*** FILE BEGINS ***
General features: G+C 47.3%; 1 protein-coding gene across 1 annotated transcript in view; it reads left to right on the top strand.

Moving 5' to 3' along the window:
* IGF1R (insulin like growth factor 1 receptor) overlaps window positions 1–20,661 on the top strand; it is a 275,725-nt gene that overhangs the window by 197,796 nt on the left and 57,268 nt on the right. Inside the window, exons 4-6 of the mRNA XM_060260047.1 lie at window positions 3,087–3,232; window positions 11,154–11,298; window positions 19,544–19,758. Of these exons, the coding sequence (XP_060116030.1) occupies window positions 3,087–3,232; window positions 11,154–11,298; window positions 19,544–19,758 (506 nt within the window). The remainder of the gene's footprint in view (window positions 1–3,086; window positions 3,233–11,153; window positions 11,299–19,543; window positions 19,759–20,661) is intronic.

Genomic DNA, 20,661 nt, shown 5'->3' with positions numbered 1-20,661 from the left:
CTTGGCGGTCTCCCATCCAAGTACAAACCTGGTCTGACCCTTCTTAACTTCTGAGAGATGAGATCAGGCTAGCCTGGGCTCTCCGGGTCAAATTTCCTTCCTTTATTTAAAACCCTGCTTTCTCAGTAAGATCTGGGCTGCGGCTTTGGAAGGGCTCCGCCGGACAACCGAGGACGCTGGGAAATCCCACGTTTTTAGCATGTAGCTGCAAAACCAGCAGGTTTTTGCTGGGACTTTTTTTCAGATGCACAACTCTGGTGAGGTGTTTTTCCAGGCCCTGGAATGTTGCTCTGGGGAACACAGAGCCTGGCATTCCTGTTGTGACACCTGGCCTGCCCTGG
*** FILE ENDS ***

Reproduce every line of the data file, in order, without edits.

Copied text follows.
General features: G+C 47.3%; 1 protein-coding gene across 1 annotated transcript in view; it reads left to right on the top strand.

Moving 5' to 3' along the window:
* IGF1R (insulin like growth factor 1 receptor) overlaps window positions 1–20,661 on the top strand; it is a 275,725-nt gene that overhangs the window by 197,796 nt on the left and 57,268 nt on the right. Inside the window, exons 4-6 of the mRNA XM_060260047.1 lie at window positions 3,087–3,232; window positions 11,154–11,298; window positions 19,544–19,758. Of these exons, the coding sequence (XP_060116030.1) occupies window positions 3,087–3,232; window positions 11,154–11,298; window positions 19,544–19,758 (506 nt within the window). The remainder of the gene's footprint in view (window positions 1–3,086; window positions 3,233–11,153; window positions 11,299–19,543; window positions 19,759–20,661) is intronic.

Genomic DNA, 20,661 nt, shown 5'->3' with positions numbered 1-20,661 from the left:
CTTGGCGGTCTCCCATCCAAGTACAAACCTGGTCTGACCCTTCTTAACTTCTGAGAGATGAGATCAGGCTAGCCTGGGCTCTCCGGGTCAAATTTCCTTCCTTTATTTAAAACCCTGCTTTCTCAGTAAGATCTGGGCTGCGGCTTTGGAAGGGCTCCGCCGGACAACCGAGGACGCTGGGAAATCCCACGTTTTTAGCATGTAGCTGCAAAACCAGCAGGTTTTTGCTGGGACTTTTTTTCAGATGCACAACTCTGGTGAGGTGTTTTTCCAGGCCCTGGAATGTTGCTCTGGGGAACACAGAGCCTGGCATTCCTGTTGTGACACCTGGCCTGCCCTGG